The parties' agreed-upon recommendation of no supervision to follow is also appropriate, as Defendant would not benefit from further services of the U.S. Probation Office. As discussed above, Defendant is now before the Court on his third revocation proceeding and is about to be sentenced to his third term of incarceration for violating the terms of his supervision. Defendant has not demonstrated a willingness to conform his behavior and has refused to incorporate the lessons learned from prior violations. Continued monitoring of the Defendant by the Probation Office is not the best use of these services.
III. Conclusion and Recommendation
Accordingly, the undersigned being satisfied from dialogue with Defendant that he understands the nature of violation numbers 2 and 3, has had ample opportunity to consult with counsel, and enters his plea of guilty to violation numbers 2 and 3 knowingly and voluntarily; and the undersigned having considered the pertinent § 3553(a) factors, the advisory Guidelines and policy statements, and the presentations of counsel, IT IS RECOMMENDED that:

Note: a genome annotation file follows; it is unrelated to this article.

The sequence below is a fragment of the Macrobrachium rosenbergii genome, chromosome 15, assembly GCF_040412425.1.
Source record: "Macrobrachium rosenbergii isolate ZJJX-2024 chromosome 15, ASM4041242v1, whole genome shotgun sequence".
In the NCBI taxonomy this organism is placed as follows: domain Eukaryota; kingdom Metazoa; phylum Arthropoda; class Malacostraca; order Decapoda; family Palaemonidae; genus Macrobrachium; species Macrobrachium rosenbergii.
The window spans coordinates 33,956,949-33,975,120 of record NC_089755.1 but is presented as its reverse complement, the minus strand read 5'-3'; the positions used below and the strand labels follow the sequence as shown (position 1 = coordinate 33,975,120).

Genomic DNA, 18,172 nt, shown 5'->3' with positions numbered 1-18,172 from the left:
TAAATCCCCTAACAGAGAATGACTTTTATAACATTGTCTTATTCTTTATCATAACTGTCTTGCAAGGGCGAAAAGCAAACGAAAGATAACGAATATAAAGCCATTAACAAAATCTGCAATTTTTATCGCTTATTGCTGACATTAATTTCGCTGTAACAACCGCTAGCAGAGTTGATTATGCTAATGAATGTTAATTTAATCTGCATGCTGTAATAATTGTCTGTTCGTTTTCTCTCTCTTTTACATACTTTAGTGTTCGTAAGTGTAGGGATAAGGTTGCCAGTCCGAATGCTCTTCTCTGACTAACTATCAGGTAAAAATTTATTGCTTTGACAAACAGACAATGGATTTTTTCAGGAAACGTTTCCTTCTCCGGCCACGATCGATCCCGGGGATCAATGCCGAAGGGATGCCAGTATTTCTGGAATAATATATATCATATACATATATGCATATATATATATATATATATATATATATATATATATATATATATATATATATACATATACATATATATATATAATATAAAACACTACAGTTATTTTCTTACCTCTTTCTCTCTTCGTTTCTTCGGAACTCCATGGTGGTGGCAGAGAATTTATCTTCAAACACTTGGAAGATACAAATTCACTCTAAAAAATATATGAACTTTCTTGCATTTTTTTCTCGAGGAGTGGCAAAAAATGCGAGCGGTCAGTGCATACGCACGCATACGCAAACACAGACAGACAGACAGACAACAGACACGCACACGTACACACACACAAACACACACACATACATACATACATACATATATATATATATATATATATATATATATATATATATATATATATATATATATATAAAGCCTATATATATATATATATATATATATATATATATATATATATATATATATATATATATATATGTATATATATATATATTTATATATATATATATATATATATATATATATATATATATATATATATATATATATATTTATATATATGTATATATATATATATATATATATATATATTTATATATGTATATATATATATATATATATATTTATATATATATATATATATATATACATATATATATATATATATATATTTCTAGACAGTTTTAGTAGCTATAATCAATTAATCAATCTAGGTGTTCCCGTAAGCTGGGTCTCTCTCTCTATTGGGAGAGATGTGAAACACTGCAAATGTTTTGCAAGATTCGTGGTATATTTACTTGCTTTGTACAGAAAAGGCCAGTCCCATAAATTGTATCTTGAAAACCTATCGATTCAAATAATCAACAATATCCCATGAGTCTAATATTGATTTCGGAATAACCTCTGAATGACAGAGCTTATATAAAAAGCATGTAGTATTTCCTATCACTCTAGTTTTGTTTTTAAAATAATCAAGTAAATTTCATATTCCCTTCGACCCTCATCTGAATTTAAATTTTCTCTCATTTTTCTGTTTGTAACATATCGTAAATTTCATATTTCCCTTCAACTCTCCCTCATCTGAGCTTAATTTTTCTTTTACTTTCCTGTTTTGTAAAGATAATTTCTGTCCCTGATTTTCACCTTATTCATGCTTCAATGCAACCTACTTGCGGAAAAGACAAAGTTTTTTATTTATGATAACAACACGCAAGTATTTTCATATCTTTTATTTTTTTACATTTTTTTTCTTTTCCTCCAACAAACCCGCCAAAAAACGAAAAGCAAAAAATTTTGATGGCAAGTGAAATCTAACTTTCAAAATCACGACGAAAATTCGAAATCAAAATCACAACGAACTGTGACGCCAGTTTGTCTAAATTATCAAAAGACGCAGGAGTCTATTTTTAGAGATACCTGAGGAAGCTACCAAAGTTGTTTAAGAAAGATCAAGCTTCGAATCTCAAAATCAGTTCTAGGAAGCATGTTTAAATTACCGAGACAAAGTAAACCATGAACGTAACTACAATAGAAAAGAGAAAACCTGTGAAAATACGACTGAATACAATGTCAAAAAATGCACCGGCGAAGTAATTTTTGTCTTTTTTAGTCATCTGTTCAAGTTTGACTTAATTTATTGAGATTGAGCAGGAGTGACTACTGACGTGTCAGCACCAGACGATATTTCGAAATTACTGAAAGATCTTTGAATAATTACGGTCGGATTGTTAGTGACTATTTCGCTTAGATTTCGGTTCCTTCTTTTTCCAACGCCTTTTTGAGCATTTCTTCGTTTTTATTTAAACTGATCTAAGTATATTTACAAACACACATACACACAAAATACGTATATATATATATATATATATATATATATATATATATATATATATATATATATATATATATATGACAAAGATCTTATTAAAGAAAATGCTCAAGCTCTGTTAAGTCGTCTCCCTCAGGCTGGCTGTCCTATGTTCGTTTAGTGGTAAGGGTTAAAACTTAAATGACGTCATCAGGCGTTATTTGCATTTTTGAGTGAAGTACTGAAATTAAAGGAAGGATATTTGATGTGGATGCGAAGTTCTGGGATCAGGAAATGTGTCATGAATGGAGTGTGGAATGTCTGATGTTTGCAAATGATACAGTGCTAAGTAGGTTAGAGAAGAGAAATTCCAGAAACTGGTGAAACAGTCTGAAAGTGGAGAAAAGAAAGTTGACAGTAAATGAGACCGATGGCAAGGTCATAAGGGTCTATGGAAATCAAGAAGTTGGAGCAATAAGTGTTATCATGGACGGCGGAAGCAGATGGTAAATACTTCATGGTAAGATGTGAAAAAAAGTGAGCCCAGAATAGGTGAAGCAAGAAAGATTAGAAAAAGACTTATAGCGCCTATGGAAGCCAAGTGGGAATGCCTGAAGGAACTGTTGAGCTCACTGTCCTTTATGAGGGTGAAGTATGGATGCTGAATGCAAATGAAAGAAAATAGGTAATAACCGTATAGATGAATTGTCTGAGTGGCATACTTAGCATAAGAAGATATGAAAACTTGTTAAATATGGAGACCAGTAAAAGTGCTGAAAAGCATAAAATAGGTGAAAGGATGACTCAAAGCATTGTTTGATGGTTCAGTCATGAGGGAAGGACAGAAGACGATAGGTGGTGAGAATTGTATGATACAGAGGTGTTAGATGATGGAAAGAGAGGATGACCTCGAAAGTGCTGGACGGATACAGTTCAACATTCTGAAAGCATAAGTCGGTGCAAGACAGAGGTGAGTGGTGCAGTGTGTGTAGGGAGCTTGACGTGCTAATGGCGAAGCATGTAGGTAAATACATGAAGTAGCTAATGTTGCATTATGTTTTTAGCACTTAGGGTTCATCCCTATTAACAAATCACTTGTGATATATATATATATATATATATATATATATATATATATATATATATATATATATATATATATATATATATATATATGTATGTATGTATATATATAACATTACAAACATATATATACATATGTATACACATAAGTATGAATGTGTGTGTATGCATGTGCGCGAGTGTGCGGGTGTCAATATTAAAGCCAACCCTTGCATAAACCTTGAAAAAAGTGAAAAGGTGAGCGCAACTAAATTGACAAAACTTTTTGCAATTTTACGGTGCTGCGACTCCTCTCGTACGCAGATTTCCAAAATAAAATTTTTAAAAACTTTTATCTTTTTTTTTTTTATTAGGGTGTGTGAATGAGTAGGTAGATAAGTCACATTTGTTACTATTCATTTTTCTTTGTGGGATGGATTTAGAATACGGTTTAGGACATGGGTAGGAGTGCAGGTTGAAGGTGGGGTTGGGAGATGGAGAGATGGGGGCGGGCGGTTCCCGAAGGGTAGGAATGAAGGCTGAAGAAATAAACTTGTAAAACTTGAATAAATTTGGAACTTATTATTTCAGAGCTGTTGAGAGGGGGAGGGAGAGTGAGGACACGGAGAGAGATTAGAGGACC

1. Defendant Marco Finnell be found to have violated the terms of his supervised release as set forth in violation numbers 2 and 3 of the June 16, 2015, Violation Report;
2. the United States' oral Motion to Withdraw violations 1 and 4 of the June 16, 2015, Violation Report be granted and those violation charges be withdrawn;
3. Defendant's supervised release be revoked;
4. Defendant be sentenced to the custody of the Attorney General for a term of imprisonment of 24 months, with no term of supervised release to follow; and,
5. Defendant's sentence, if possible, be served at FCI Ashland, or if FCI Ashland is unavailable that he be placed at an available facility closest to Covington, Kentucky.
The Clerk of Court shall forthwith submit the record in this matter to the presiding District Court Judge for consideration of the Report and Recommendation, Defendant and the United States having waived the period for the filing of objections hereto.